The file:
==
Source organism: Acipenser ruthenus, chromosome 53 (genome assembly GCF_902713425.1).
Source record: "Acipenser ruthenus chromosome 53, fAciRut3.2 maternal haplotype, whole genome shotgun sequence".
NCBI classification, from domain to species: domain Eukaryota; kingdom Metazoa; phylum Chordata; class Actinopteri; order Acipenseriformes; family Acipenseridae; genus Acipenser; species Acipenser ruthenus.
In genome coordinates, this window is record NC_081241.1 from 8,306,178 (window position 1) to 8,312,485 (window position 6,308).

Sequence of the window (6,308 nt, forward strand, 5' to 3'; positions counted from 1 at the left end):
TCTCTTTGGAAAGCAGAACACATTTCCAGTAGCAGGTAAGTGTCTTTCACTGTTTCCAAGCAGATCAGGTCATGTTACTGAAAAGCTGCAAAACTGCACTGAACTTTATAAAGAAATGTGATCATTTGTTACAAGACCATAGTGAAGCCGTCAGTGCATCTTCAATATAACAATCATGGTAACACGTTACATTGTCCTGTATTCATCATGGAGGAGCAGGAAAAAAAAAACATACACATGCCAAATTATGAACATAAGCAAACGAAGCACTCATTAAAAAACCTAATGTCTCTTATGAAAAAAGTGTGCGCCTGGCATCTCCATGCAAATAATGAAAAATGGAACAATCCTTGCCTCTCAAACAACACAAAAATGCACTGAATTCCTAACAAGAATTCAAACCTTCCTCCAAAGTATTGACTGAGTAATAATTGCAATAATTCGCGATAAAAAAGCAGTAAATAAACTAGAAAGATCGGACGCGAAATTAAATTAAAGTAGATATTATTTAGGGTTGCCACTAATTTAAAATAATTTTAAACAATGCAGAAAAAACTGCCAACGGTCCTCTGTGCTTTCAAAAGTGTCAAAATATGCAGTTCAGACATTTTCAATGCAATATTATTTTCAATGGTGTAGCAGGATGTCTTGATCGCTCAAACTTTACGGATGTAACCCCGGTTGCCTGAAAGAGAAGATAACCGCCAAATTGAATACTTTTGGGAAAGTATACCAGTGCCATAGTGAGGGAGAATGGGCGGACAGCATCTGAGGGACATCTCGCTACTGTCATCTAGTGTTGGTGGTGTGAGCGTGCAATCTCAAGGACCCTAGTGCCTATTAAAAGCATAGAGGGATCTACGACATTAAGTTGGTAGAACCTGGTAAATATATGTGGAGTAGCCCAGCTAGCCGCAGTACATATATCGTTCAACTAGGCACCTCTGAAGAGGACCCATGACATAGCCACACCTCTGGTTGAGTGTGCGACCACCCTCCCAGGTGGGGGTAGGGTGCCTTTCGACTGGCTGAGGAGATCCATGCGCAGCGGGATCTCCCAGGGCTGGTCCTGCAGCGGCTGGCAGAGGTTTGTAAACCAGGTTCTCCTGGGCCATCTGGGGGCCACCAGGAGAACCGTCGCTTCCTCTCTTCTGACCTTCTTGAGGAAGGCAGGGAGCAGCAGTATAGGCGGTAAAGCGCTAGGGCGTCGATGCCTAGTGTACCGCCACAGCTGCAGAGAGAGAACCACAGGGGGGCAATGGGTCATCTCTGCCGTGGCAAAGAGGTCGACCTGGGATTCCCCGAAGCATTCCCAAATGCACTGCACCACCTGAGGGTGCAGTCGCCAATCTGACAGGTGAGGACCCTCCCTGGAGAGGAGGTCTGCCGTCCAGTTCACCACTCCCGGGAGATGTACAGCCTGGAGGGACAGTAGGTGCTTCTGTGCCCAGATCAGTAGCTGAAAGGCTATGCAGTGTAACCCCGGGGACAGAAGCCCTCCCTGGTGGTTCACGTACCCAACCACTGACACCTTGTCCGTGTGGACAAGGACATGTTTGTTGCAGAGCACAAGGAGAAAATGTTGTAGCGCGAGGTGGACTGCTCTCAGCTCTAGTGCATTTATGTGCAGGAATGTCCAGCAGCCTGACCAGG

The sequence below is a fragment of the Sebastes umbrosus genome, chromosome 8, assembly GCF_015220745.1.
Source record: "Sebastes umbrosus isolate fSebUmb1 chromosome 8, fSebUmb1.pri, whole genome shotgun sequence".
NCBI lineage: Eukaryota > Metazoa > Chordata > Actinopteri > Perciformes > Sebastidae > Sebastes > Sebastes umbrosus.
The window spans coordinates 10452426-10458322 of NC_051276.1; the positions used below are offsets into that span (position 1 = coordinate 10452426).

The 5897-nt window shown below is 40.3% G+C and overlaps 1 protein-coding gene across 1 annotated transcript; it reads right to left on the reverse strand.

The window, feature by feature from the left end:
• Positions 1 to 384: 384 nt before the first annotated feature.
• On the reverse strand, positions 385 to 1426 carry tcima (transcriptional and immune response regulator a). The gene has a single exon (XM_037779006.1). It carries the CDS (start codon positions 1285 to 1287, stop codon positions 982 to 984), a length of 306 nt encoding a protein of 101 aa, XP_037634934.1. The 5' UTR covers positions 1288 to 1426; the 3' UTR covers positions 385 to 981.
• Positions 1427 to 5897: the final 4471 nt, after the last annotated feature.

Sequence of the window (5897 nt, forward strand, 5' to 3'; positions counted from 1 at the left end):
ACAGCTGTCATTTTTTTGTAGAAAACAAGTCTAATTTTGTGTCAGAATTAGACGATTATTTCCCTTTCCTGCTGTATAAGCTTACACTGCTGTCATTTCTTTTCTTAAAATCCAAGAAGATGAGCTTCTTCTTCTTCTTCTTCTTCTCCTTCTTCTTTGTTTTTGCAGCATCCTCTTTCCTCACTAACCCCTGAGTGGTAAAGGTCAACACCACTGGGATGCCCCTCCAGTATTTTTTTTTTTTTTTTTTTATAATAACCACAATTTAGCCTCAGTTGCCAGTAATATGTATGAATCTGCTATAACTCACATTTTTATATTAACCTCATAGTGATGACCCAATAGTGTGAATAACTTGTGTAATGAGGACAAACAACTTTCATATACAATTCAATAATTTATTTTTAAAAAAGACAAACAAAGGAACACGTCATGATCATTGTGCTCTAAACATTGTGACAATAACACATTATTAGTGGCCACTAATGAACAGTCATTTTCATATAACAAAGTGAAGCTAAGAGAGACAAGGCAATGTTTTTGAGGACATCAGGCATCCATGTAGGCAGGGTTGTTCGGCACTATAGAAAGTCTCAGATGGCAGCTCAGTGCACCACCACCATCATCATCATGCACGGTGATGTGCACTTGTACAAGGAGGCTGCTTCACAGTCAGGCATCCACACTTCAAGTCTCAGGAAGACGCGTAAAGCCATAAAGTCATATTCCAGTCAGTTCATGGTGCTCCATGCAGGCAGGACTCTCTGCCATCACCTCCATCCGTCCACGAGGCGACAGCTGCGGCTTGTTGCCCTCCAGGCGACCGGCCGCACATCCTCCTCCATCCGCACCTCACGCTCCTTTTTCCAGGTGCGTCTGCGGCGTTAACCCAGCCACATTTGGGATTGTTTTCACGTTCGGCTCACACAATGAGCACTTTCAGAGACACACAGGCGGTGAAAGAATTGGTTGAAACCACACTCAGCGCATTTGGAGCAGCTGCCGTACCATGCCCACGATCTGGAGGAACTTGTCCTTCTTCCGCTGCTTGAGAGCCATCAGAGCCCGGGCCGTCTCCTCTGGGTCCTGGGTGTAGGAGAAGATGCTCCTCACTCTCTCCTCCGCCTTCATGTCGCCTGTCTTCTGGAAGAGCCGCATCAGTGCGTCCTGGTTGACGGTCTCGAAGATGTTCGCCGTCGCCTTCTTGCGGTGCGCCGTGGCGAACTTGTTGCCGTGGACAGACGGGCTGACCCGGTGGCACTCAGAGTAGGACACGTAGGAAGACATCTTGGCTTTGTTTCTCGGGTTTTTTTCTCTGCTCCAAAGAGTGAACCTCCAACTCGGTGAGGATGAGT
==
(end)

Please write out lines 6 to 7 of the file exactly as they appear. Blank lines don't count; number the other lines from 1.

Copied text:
TCTCTTTGGAAAGCAGAACACATTTCCAGTAGCAGGTAAGTGTCTTTCACTGTTTCCAAGCAGATCAGGTCATGTTACTGAAAAGCTGCAAAACTGCACTGAACTTTATAAAGAAATGTGATCATTTGTTACAAGACCATAGTGAAGCCGTCAGTGCATCTTCAATATAACAATCATGGTAACACGTTACATTGTCCTGTATTCATCATGGAGGAGCAGGAAAAAAAAAACATACACATGCCAAATTATGAACATAAGCAAACGAAGCACTCATTAAAAAACCTAATGTCTCTTATGAAAAAAGTGTGCGCCTGGCATCTCCATGCAAATAATGAAAAATGGAACAATCCTTGCCTCTCAAACAACACAAAAATGCACTGAATTCCTAACAAGAATTCAAACCTTCCTCCAAAGTATTGACTGAGTAATAATTGCAATAATTCGCGATAAAAAAGCAGTAAATAAACTAGAAAGATCGGACGCGAAATTAAATTAAAGTAGATATTATTTAGGGTTGCCACTAATTTAAAATAATTTTAAACAATGCAGAAAAAACTGCCAACGGTCCTCTGTGCTTTCAAAAGTGTCAAAATATGCAGTTCAGACATTTTCAATGCAATATTATTTTCAATGGTGTAGCAGGATGTCTTGATCGCTCAAACTTTACGGATGTAACCCCGGTTGCCTGAAAGAGAAGATAACCGCCAAATTGAATACTTTTGGGAAAGTATACCAGTGCCATAGTGAGGGAGAATGGGCGGACAGCATCTGAGGGACATCTCGCTACTGTCATCTAGTGTTGGTGGTGTGAGCGTGCAATCTCAAGGACCCTAGTGCCTATTAAAAGCATAGAGGGATCTACGACATTAAGTTGGTAGAACCTGGTAAATATATGTGGAGTAGCCCAGCTAGCCGCAGTACATATATCGTTCAACTAGGCACCTCTGAAGAGGACCCATGACATAGCCACACCTCTGGTTGAGTGTGCGACCACCCTCCCAGGTGGGGGTAGGGTGCCTTTCGACTGGCTGAGGAGATCCATGCGCAGCGGGATCTCCCAGGGCTGGTCCTGCAGCGGCTGGCAGAGGTTTGTAAACCAGGTTCTCCTGGGCCATCTGGGGGCCACCAGGAGAACCGTCGCTTCCTCTCTTCTGACCTTCTTGAGGAAGGCAGGGAGCAGCAGTATAGGCGGTAAAGCGCTAGGGCGTCGATGCCTAGTGTACCGCCACAGCTGCAGAGAGAGAACCACAGGGGGGCAATGGGTCATCTCTGCCGTGGCAAAGAGGTCGACCTGGGATTCCCCGAAGCATTCCCAAATGCACTGCACCACCTGAGGGTGCAGTCGCCAATCTGACAGGTGAGGACCCTCCCTGGAGAGGAGGTCTGCCGTCCAGTTCACCACTCCCGGGAGATGTACAGCCTGGAGGGACAGTAGGTGCTTCTGTGCCCAGATCAGTAGCTGAAAGGCTATGCAGTGTAACCCCGGGGACAGAAGCCCTCCCTGGTGGTTCACGTACCCAACCACTGACACCTTGTCCGTGTGGACAAGGACATGTTTGTTGCAGAGCACAAGGAGAAAATGTTGTAGCGCGAGGTGGACTGCTCTCAGCTCTAGTGCATTTATGTGCAGGAATGTCCAGCAGCCTGACCAGG

The sequence below is a fragment of the Sebastes umbrosus genome, chromosome 8, assembly GCF_015220745.1.